ATE Clinical Negligence Insurance
At Temple, we recognise that the complexities involved in clinical negligence makes it different to other types of personal litigation. It can be costly and sometimes unpredictable which is why you need an ATE provider that understands the dynamics of this type of litigation and will support cases through the highs and lows.
Clinical Negligence lawyers are increasingly aware of the importance of ATE insurance for their clients’ cases – and they are correct to do so because solicitors have a professional obligation and duty under 2.03(g) of the Solicitors’ Code of Conduct to advise their clients of the existence and/or availability of insurance to manage their client’s litigation risk, regardless of the type of retainer agreed.
If you wish to proceed with the scheme then please complete the application form below and return it to us. On receipt we will arrange to visit you to discuss the finer details of the scheme and the expectations of each party.
We understand that it is your objective to exceed your clients’ expectations. We look forward to helping you to achieve this by aiming to provide the best litigation insurance protection for your clients.
How to apply...
Clinical Negligence Scheme Overview
Temple can offer delegated authority schemes which allow a firm to issue certificates of insurance to their clients directly without referral to us.
Once a policy has been issued, the scheme provides full delegation in respect of the on-going case management, which gives the firm freedom to run cases to trial without having to obtain our consent at any stage, such as when you wish to issue proceedings or reject offers of settlement.
We do not insist on written updates at various stages throughout the life of a policy, as all updates are provided by way of a simple set of ‘status codes’ on Temple’s Online Policy System (TOPS)
What are the benefits of the scheme?
- Fixed ATE insurance premiums allow you to plan ahead with the client regarding the level of deductions from their damages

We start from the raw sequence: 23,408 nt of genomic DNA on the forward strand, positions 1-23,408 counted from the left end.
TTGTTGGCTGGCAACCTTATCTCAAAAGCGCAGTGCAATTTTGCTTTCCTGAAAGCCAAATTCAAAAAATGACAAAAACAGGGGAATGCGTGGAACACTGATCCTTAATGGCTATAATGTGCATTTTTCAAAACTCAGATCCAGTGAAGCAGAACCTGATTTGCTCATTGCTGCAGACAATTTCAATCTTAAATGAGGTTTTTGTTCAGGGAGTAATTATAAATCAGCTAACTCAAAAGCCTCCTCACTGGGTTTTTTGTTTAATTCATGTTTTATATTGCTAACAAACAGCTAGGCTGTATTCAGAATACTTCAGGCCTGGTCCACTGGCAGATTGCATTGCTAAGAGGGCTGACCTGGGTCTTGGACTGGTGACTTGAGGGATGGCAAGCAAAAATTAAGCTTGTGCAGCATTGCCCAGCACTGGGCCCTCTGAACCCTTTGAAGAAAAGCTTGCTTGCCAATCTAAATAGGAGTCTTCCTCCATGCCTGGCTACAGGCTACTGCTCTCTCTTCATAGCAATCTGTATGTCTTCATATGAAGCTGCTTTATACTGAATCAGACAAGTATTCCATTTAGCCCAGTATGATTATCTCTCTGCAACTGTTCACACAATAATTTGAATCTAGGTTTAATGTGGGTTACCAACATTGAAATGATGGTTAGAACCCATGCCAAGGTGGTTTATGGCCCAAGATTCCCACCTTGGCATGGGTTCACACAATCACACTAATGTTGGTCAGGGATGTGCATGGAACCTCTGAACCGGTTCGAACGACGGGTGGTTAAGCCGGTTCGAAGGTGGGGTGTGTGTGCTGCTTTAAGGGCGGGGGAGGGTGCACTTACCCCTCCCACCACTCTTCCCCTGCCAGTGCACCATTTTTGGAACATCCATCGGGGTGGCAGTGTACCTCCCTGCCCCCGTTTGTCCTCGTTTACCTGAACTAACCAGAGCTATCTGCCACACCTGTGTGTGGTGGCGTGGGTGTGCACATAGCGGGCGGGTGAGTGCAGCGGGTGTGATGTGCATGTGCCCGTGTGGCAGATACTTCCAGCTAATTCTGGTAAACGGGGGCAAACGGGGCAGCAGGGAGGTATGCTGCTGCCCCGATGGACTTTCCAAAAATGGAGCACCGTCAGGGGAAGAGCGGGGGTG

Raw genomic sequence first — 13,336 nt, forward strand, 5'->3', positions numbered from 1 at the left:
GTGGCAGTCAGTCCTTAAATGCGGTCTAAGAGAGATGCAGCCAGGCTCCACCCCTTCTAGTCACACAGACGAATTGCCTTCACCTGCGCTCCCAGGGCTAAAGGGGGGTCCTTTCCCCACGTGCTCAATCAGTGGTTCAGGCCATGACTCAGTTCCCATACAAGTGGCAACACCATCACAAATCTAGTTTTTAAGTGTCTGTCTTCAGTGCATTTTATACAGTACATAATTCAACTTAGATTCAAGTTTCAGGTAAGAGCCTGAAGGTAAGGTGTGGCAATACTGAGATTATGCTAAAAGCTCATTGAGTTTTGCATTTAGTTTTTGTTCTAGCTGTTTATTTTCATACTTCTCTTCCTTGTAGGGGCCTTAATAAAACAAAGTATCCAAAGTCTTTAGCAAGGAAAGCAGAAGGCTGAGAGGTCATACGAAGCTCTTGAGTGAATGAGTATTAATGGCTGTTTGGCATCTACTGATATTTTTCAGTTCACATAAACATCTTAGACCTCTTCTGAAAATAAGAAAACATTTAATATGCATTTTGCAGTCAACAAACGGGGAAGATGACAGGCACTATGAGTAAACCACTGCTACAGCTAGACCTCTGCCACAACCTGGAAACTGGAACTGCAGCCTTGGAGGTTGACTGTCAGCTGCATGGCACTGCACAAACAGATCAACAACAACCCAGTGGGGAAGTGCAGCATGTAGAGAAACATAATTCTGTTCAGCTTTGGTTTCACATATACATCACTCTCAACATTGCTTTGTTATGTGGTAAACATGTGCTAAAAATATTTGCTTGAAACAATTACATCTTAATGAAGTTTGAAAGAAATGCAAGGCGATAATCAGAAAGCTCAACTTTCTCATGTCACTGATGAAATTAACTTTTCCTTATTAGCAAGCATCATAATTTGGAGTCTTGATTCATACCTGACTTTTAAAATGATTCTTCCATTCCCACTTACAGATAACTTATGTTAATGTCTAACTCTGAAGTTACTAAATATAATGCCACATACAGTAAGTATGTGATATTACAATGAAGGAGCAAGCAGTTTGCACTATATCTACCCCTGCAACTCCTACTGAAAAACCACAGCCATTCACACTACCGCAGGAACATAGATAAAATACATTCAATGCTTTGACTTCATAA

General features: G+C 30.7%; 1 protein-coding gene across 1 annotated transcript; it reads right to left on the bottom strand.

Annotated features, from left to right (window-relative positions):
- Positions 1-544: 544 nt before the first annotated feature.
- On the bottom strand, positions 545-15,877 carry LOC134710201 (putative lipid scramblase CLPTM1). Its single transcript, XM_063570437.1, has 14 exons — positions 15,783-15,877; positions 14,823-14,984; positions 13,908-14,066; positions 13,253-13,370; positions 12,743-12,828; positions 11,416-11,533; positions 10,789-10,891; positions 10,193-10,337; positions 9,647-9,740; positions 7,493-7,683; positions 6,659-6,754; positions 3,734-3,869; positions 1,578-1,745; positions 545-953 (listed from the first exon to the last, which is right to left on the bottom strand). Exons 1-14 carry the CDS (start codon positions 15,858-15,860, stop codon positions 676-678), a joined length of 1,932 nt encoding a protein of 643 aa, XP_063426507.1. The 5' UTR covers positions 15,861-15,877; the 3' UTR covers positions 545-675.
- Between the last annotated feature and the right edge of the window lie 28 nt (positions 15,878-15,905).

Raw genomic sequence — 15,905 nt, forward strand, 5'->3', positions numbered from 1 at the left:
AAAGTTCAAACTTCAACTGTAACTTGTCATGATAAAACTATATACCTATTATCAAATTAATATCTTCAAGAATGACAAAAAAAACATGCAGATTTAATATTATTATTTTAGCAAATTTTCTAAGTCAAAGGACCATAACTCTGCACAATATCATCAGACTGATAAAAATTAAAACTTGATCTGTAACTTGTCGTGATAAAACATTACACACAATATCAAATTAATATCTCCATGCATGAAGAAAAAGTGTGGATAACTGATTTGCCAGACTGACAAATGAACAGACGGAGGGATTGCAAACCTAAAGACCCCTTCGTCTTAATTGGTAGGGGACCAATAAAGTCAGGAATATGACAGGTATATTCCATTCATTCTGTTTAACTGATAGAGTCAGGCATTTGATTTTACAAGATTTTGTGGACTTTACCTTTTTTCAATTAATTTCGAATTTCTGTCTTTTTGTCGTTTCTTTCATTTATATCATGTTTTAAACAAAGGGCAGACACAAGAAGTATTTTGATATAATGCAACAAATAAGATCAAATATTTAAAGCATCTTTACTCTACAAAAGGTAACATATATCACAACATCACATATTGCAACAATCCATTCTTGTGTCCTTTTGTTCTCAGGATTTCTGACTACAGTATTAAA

- Protect yourselves against professional negligence claims by meeting your obligation under the Solicitors Code of Conduct by discussing the clients' insurance options
- Have a strong offering to attract clients who would otherwise be wary of pursuing litigation
- Impress clients and build loyalty by protecting them against any adverse costs orders
- A combination of a CFA and ATE insurance ensures that your clients can pursue litigation without fear of having to pay any adverse costs orders
- The premium is deferred until the conclusion of the legal action
- Self-insured premiums mean that your client will not have to pay the premium if the case is unsuccessful
- It creates a level playing field for those clients without the financial strength of their opponents
How does the scheme work?
If you agree to act for a new client under a CFA or other appropriate retainer and the client does not have any other methods of funding available then the client is eligible for ATE insurance.
You then undertake a risk assessment and provided that you consider the prospects of success to be 51%, and the case falls within the parameters of the scheme, then you can issue a policy to your client using TOPS.
Once the client is insured, instead of providing written updates, you provide Temple with updates at the important stages of the litigation (such as when issuing proceedings) by simply changing the status via TOPS.
If the case is successful, premium a) is recovered from your opponents and premium b) is payable from the client’s damages. If the case is unsuccessful, you can complete a claim form and submit details of your claim to Temple.
- Cases with prospects of success of 51% and above can be insured
- Reporting requirements are kept to a minimum and you do not need our consent to issue proceedings or reject offers of settlement
- All policies have a limit of indemnity of £100,000
- Premium a) is recoverable from the defendant upon a successful outcome. It covers the clients Expert Reports Fees for liability and/or causation
- Our clinical negligence premiums have a track record of being reasonable and recoverable in full
- Our delegated authority scheme provides full Part 36 cover
- No premium is payable if the legal action is discontinued or lost
- Premium b) covers the defendant's costs and the clients other disbursements. It is not recoverable and is deducted from the client's damages at the end of the legal action